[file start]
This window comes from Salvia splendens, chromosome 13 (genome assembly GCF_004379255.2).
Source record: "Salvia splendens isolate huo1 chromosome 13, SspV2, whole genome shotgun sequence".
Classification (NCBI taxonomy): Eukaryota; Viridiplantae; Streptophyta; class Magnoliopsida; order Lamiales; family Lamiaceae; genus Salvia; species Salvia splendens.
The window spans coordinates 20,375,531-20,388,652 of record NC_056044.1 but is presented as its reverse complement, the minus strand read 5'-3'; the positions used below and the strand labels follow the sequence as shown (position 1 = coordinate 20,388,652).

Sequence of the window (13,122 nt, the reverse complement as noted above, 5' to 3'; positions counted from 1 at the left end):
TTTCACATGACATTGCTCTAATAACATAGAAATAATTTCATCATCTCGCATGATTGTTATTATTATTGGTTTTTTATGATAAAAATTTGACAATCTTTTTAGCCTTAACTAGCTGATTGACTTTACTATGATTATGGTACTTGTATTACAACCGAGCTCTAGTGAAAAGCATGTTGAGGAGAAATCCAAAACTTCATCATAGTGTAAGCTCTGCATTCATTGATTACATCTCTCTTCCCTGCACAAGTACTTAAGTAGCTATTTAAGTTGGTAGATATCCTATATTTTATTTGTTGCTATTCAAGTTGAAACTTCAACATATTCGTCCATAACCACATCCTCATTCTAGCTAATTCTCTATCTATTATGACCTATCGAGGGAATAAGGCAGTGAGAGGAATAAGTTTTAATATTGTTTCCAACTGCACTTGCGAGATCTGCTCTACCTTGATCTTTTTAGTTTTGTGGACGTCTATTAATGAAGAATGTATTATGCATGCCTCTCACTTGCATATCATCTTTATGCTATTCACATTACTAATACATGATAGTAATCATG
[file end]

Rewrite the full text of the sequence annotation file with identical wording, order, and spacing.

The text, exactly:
This window comes from Salvia splendens, chromosome 13 (genome assembly GCF_004379255.2).
Source record: "Salvia splendens isolate huo1 chromosome 13, SspV2, whole genome shotgun sequence".
Classification (NCBI taxonomy): Eukaryota; Viridiplantae; Streptophyta; class Magnoliopsida; order Lamiales; family Lamiaceae; genus Salvia; species Salvia splendens.
The window spans coordinates 20,375,531-20,388,652 of record NC_056044.1 but is presented as its reverse complement, the minus strand read 5'-3'; the positions used below and the strand labels follow the sequence as shown (position 1 = coordinate 20,388,652).

Sequence of the window (13,122 nt, the reverse complement as noted above, 5' to 3'; positions counted from 1 at the left end):
TTTCACATGACATTGCTCTAATAACATAGAAATAATTTCATCATCTCGCATGATTGTTATTATTATTGGTTTTTTATGATAAAAATTTGACAATCTTTTTAGCCTTAACTAGCTGATTGACTTTACTATGATTATGGTACTTGTATTACAACCGAGCTCTAGTGAAAAGCATGTTGAGGAGAAATCCAAAACTTCATCATAGTGTAAGCTCTGCATTCATTGATTACATCTCTCTTCCCTGCACAAGTACTTAAGTAGCTATTTAAGTTGGTAGATATCCTATATTTTATTTGTTGCTATTCAAGTTGAAACTTCAACATATTCGTCCATAACCACATCCTCATTCTAGCTAATTCTCTATCTATTATGACCTATCGAGGGAATAAGGCAGTGAGAGGAATAAGTTTTAATATTGTTTCCAACTGCACTTGCGAGATCTGCTCTACCTTGATCTTTTTAGTTTTGTGGACGTCTATTAATGAAGAATGTATTATGCATGCCTCTCACTTGCATATCATCTTTATGCTATTCACATTACTAATACATGATAGTAATCATG